This blog post is written by Mike McCormick, the assistant athletic director for sports medicine and wellness at Landon, as well as the school’s head athletic trainer. Mr. McCormick says new national guidelines encourage boys to try multiple sports, get rest, and resist the urge to specialize too soon.
All of us know that an incredible amount of time, dedication, and effort are needed to be a successful athlete. But how do you help your son achieve the results he wants without the risk of injury? There is certainly a lot of conflicting advice, personal anecdotes, and website statistics about the right mix of sports, conditioning, and rest young athletes should have.
The issue gets even more complicated when a child wants to specialize in one sport. We know this specialization can be simply for the love of the game, but for others, it is something else entirely: to obtain a college scholarship, to acquiesce to demands from a coach, or to keep up with friends and teammates.
The narrative we often hear is that you have to train year round in one sport to be the best. However, it is not true.
Recently, The National Athletic Trainers’ Association (NATA) released its youth sports specialization recommendations. These health-focused recommendations can be a guideline to help prevent youth sports injuries because of over training.
New research shows that the longer you participate in or sample a variety of sports, the less likely you are to sustain an overuse injury. That is because you are incorporating different movement patterns and muscle recruitment. In essence, delay that desire to specialize as long as you can to increase your chances of a healthy sports career.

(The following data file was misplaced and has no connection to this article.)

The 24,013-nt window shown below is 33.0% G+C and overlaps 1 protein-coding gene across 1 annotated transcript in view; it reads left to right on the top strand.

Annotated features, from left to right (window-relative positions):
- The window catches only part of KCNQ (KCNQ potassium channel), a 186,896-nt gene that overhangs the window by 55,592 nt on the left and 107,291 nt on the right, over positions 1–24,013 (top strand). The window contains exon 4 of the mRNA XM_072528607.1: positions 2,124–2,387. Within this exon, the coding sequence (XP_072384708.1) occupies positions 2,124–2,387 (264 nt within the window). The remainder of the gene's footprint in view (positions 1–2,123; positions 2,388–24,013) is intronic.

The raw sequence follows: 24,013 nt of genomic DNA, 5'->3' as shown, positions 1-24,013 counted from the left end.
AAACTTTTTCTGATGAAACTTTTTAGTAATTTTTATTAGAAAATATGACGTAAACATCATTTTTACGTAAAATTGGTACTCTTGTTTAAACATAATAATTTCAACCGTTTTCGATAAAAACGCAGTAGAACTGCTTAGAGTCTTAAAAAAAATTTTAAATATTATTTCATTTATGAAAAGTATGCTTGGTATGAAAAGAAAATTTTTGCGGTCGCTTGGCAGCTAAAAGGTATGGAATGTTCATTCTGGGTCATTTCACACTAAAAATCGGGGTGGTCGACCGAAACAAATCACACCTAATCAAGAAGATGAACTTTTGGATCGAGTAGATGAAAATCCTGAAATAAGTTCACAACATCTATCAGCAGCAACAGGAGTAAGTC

Tommy Kenary ’20 has been a three-sport athlete throughout his life. He told me, “I would encourage kids to play as many sports as possible because, as a growing person, you can only play certain sports when you are young, and it is important to take advantage of that. Also, the risk of injury goes way down because you build up grit and athleticism. I play arguably the three most strenuous contact sports, hockey, football, and rugby, and it’s worked well for me. I have become a more well-rounded athlete and person.”
Tejon Ford ’20 said, “I chose to play multiple sports because it is a great opportunity to build friendships with different people, and it honestly keeps you in shape all year long. I think playing multiple sports has benefited my athletic career because it has kept me in shape and prepared for each sport that I play. For example, playing football kept me ready and in shape to transition into basketball. To this day, I stand by my decision to play multiple sports, I would not have done it any other way.
“I encourage other athletes to play multiple sports because the different sports that you play can each have unique opportunities to perfect your craft. And maybe those other sports can give you a skill that you can apply to your main sport that will ultimately make you better.”
Rest is another key component to injury prevention. Athletes should have two days of rest a week within practices and competitions. This approach does not mean that a student should not do any physical activity. For example, playing pickup, lifting weights or adding in a light cardio workout are all recommended to stay active and healthy.
Please take some time to review these recommendations and contact the sports medicine department if you have any questions, or if you would like to discuss this further.